for a strong, fast pick-me-up
Why does tense matter?
Writing is a present or future tense forces you to focus NOT on the PAST – but on what is happening NOW – the more recent events – or possible future events.
Journalists hate to use the past tense or the expressions yesterday or even last night at the start of a story. It’s OK to move to the past tense and past events AFTER you start with a more “urgent” tense.
Instead of Bill Smith has been chargED with…
or Yesterday Bill Smith was chargED with…
Bill Smith will face court OR faceS court on…
I often help lawyers improve their writing.
I’m a former lawyer turned journalist and business communication consultant – so I know the challenges lawyers face – and how to fix those challenges!
Many lawyers are notoriously detailed – they want to tell you everything – often in excruciating chronological order.
Lawyer biographies often start with “old stuff”
I help lawyers freshen up the bios and other “copy” by getting them to use a tense that ends in -S or -ING in their first sentence of their bio.
So instead of:
Bill Smith was admittED as a Solicitor in 1881 or Bill Smith has practicED law…
Bill Smith IS our expert in commercial litigation
Bill Smith leadS our team of commercial litigators
Bill Smith is regarded by his colleagues as the most experienced litigator
Bill Smith enjoyS a reputation as one of the best mediators in…
When Bill Smith takes on a client, the client can rest assured that…
Just to illustrate how reporters instinctively try to shun the past tense and use a more urgent and engaging tense – I’ll pluck some examples from TODAY’s news.
I’m re-reading that sentence – and I see how I instinctively use present and future tense.
These examples are all from The Sydney Morning Herald website. I’ve bolded the present tense verbs
O.K. here are some more examples (some international ones) from one of my favourite publicatons The Economist.
I hope the cover doesn’t get you too tense!
Note in this first example from Kenya:
1. the future angle – even if it is posed as a question.
2. And what he MUST do (in the future)
3. And the use of comeS to power –rather was electED
Will the new centre hold? Uhuru Kenyatta comes to power on a wave of cautious optimism. But he must tackle a host of national shortcomings if he is to make a success of his new job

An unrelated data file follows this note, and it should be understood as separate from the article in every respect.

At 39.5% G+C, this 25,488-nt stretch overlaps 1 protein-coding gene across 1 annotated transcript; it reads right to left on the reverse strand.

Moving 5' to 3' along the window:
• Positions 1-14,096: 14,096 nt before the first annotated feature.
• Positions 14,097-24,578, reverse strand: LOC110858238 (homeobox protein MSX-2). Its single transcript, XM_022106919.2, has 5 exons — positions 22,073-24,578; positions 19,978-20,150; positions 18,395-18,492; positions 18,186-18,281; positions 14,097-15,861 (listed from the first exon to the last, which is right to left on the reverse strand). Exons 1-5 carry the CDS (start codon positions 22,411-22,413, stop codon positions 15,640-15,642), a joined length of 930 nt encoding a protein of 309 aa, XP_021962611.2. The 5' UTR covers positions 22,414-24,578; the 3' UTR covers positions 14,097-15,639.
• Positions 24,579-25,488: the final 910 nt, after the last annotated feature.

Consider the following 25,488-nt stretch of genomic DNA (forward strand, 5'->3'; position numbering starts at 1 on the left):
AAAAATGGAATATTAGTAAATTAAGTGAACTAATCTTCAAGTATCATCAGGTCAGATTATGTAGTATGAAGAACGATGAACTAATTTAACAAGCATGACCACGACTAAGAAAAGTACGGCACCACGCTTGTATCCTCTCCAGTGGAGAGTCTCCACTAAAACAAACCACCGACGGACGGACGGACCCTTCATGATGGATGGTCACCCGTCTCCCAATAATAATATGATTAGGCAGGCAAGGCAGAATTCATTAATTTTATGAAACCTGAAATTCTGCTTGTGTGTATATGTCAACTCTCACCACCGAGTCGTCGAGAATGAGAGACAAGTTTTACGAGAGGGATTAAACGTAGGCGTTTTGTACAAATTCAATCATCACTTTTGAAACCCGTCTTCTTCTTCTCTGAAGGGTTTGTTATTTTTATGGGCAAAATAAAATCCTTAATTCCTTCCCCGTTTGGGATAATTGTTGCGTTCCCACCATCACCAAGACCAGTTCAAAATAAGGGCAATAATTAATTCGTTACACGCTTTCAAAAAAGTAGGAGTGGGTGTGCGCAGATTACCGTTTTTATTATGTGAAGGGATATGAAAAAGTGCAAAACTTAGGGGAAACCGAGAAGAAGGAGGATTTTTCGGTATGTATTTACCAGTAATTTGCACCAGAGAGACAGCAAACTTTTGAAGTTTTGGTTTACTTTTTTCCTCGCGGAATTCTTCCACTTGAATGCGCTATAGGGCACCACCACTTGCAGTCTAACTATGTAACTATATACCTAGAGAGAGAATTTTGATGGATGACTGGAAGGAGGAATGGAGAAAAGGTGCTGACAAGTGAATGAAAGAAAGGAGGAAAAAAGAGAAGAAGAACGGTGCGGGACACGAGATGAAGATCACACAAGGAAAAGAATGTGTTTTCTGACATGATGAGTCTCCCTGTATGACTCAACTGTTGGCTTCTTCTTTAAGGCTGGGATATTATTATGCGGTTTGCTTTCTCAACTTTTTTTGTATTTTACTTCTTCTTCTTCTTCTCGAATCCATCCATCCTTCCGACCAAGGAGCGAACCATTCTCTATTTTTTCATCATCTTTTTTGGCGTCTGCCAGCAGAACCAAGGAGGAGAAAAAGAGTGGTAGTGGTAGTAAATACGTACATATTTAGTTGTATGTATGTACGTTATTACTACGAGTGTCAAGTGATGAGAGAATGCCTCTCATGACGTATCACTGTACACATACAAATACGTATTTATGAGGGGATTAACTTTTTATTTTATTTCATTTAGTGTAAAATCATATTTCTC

Here’s another example from the financial section:
Note the tense – what’s happening now and tenses that end in –S and -ING
Unions are in trouble. But some are learning new tricks—from the bosses
CAPITALISM is struggling but organised labour shows no sign of profiting from its mistakes. American union membership hit (past tense) a 96-year low last year
It’s OK to move to past tense – after you start with a more engaging present or future tense.
Journalists instinctively write in a more urgent tense in the active voice.
It has long been the case that the preference of the corporate world was that the passive voice was the preferred style to facilitate professional detachment.
See the difference? Hear the difference when you read it out loud.
In out final part 4/4 on tense you’ll learn the old “future tense as a question” trick!
You can link to the other parts of this Tense series here:
More tense examples in this background information about:
So who is writing this? (I’ve already written it – but I write in a present tense. Old reporter habit!)
Hi, I’m Tony Biancotti and I’m a lawyer turned journalist and business communication consultant. (You’ll note that I don’t say I WAS a lawyer or used to be a lawyer – I AM a lawyer turned journalist…)
Sure, I’m a bit of a “nerd” when it comes to business communication – but I get (present tense ) lots of feedback that people like my enthusiastic knowledge of and passion for the power of words and images and techniques of engaging people.